After reading first para, I was expecting this to be rational to elicit some hope. But then again, your Chinese side showed up and put a show. In the veil pretext of being broad minded, you once again pulled off a stupid gimmick implying that India was the one who is not coming to terms for peace while it's the other way round. Nixon is an asshole and an idiot. Period!!! Pls don't insult NAMO by comparing with him. And India didn't choose to be hostile with Pakistan. It is Pakistan, whose sole existence is to seek destruction of India and and we have another bigger neighbor which is supposed to be rational, mature and brotherly but is nothing more than a jackass!!
I never implied India was to blame for not coming to terms for peace. I simply stated a fact - that if India wants to utilize Central Asia for trade, it has to find peace with Pakistan.
As for Nixon, how was he an asshole and idiot? He, more than any other Cold War American president, set in motion the long-term chess moves that destroyed the Soviet Union. He had a strategic objective, and he accomplished it masterfully.
My apologies for being unclear in the original post as well.
Because of political pressure, US Presidents rarely make policy decisions based on factors stretching beyond the next election cycle. When Nixon chose to engage with China, he at least looked all the way to the end of his own lifetime.
Never hate your enemies, it affects your judgment.
As Chinese President Xi Jinping headed to Central Asia last week, Urumqi, the capital of Xinjiang in the northwest of China, hosted the 3rd annual China Eurasia Expo. While maybe not intentionally choreographed to take place at the same time, the two events have a significant parallelism to them, reflecting the importance of Xinjiang to China’s Central Asian policy. For China, the “Silk Road Economic Belt” that Xi spoke of in Kazakhstan starts in Xinjiang, acting as the connective tissue that binds China’s crowded and prosperous eastern seaboard with Eurasia, Europe and the Middle East.
China’s interest in Central Asia is primarily a selfish one. This is not unusual in national interests: foreign policy is naturally focused on self-interest. But with China in Central Asia, the key role of Xinjiang distinguishes it from China’s relations with other parts of the world. For Beijing, Central Asian policy aims at both increasing China’s connectivity to Europe and the Middle East as well as reaping the benefits of the region’s rich natural resources, but also about helping foster development and therefore long-term stability in Xinjiang. A province periodically wracked by internal violence and instability, Beijing has quite clearly made the calculation that to stabilize the province, more economic development should be encouraged.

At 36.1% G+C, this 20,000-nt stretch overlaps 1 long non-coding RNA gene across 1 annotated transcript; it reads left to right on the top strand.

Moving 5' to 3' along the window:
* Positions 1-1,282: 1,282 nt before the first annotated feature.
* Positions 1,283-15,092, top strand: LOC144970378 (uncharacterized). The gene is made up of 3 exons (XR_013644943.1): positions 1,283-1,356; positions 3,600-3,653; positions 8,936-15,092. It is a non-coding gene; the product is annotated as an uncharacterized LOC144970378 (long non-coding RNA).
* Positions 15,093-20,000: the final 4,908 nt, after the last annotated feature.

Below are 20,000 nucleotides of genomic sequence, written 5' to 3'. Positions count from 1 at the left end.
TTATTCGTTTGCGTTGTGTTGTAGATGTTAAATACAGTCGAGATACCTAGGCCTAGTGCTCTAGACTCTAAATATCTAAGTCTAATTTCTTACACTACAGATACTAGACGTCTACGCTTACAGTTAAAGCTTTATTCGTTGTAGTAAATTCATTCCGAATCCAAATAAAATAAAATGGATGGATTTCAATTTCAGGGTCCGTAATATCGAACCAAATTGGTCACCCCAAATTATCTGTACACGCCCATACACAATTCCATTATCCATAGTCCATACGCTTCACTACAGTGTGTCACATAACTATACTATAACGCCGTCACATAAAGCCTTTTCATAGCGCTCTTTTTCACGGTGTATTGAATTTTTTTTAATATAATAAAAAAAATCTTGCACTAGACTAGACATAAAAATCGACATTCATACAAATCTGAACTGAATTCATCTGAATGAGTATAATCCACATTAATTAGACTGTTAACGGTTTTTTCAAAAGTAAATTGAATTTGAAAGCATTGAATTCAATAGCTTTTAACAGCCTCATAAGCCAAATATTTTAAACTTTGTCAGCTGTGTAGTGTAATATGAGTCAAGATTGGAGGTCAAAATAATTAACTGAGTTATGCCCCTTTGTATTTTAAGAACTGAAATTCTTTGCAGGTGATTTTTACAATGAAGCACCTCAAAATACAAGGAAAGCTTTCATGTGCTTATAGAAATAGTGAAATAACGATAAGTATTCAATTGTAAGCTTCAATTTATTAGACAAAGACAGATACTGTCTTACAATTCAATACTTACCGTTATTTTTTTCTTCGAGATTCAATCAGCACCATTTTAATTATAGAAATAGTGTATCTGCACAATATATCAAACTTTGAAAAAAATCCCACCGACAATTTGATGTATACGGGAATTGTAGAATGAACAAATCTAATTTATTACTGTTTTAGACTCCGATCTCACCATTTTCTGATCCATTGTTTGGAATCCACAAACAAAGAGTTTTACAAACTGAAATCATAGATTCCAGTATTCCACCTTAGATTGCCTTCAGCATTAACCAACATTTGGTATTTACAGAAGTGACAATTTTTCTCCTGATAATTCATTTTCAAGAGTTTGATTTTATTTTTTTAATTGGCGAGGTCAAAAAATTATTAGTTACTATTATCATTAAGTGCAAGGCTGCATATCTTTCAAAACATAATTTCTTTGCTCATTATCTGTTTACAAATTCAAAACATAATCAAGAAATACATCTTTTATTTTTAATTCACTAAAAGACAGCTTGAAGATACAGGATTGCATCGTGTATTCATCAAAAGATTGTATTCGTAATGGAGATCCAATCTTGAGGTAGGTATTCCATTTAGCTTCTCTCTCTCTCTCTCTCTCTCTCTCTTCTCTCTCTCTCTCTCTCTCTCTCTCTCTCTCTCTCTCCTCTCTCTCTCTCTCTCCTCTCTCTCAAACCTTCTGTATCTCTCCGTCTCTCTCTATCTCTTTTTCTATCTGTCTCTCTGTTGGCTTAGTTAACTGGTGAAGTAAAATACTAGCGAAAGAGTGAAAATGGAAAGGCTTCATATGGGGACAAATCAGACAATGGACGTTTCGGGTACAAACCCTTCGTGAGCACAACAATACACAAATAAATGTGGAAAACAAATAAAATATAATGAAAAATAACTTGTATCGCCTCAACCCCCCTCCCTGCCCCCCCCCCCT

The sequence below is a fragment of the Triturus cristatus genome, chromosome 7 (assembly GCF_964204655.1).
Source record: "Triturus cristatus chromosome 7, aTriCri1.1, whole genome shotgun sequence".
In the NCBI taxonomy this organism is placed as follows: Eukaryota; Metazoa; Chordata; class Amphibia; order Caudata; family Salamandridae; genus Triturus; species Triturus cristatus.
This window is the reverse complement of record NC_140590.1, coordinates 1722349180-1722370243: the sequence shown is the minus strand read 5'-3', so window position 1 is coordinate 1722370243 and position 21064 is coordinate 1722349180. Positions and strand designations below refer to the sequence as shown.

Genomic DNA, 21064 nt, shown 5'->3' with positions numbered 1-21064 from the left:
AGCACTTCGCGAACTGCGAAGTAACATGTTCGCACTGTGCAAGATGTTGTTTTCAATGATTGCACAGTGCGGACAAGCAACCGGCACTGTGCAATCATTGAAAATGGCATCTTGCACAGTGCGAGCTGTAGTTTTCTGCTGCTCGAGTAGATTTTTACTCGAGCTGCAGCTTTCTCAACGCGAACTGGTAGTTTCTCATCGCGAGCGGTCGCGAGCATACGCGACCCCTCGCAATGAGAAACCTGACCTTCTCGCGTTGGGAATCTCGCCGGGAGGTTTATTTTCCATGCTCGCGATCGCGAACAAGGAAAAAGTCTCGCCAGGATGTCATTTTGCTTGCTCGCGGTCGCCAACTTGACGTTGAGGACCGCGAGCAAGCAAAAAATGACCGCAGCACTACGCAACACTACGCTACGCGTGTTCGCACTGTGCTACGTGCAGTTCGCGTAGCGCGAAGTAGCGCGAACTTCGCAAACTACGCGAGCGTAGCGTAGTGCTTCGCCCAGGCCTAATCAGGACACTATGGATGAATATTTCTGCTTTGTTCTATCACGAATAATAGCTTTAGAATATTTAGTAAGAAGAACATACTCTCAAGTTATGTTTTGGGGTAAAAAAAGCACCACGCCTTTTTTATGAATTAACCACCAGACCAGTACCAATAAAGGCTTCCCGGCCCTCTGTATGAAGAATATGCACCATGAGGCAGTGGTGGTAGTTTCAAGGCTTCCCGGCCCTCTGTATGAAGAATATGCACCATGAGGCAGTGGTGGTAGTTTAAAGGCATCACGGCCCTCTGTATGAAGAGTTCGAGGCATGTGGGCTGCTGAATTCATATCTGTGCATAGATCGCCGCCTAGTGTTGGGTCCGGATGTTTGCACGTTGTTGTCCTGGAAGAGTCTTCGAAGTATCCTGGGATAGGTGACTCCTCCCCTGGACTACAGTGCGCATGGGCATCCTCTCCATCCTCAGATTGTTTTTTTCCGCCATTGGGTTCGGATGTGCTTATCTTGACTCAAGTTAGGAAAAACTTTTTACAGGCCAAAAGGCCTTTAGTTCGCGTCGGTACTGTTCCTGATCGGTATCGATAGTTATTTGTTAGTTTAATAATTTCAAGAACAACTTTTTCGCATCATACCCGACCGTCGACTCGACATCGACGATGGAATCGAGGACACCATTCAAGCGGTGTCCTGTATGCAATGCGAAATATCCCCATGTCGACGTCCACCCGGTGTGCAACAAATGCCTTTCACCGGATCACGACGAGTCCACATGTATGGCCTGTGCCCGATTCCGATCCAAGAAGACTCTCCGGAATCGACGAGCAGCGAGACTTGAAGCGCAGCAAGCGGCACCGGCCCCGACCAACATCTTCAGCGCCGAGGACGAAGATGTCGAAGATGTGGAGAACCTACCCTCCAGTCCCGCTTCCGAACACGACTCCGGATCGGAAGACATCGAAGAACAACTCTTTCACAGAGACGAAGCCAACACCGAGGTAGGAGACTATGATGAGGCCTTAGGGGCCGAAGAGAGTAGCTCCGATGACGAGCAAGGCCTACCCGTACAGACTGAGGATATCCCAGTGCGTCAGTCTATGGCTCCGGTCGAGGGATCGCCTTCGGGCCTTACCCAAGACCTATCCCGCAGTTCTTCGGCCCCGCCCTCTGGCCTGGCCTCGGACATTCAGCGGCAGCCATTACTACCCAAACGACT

The result is a surge in internal investment in the province, most recently typified by the figures to emerge from the China Eurasia Expo, where some $121 billion worth of domestic deals were announced. German-Chinese joint venture company VW-SAIC is opening a car factory outside Urumqi, a Sino-Turkish investment park is being opened on the other side of the city, while companies from across China are being actively encouraged to invest in the province. And across Xinjiang new infrastructure is being built – from the refurbishment of the Karakoram Highway, to a new airport in Urumqi, to new roads to connect Kashgar to nearby border posts with Kyrgyzstan and Tajikistan, all of which aims to transform the province into the “gateway to Eurasia” as former leader Wen Jiabao put it during his speech to the Expo last year.
But for this approach to work, it is essential that Xinjiang have a prosperous region around it to trade with – hence the heavy focus during Premier Xi’s visit on economic development and links. And it is important to note that it is not only a region to trade with, but also a region to trade through. Ultimately, Central Asian markets are quite limited and still relatively underdeveloped and poor. The real goal is to reach through Central Asia, into Russia and ultimately Europe. This is the Silk Road Economic Belt that Xi is talking about, and it is one that ends in the first instance at the new city being built with Chinese support outside Minsk in Belarus and similar developments near Tbilisi in Georgia, but really ends in the homes of European consumers.
An ambitious goal for sure, but from Beijing’s perspective, it is a means of re-connecting China to its Eurasian heritage, while also helping develop a province that has proven a difficult issue to resolve. It also provides China with a further avenue to markets that is not reliant on sea routes, as well as opening up links to a part of the world rich in natural resources.
The vision is good, but is it actually being realized? This year, cumulative deaths in Xinjiang are approaching 200, the result of a number of incidents. Almost three years on from the re-branded strategy and the “Develop the West” push, it is not clear that this approach is working. In fact, given that it increasingly seems as though incidents in Xinjiang are not the product of external direction, but rather internal anger, one could say that the problems are getting more intense.
So if the strategy is not quite working, what does China need to do to change it? What is missing, it seems, is an overarching vision that seeks to reach beyond simply making everyone wealthy, but also tries to address some of the fundamental underlying social and ethnic tensions that boil beneath the surface. Xinjiang-ren, or those who consider themselves natives of the province, will clearly not be happy just to be given jobs, trade prospects and prosperity. A larger, more holistic picture must be painted and one that is not solely reliant on trade or an iron fist. This must be the legacy of the New Silk Road: reconnecting Xinjiang and opening up the province in every way to enable it to prosper once again.
China is Central Asia’s most consequential power, a consequence of the intense focus on the region through Xinjiang. If Beijing really wants this policy to work, then it will need greater nuance and focus to transform it from a money-driven theory to one that better reflects local realities.
Raffaello Pantucci is Senior Research Fellow at the Royal United Services Institute (RUSI) and Dr. Alexandros Petersen is the author of The World Island: Eurasian Geopolitics and the Fate of the West.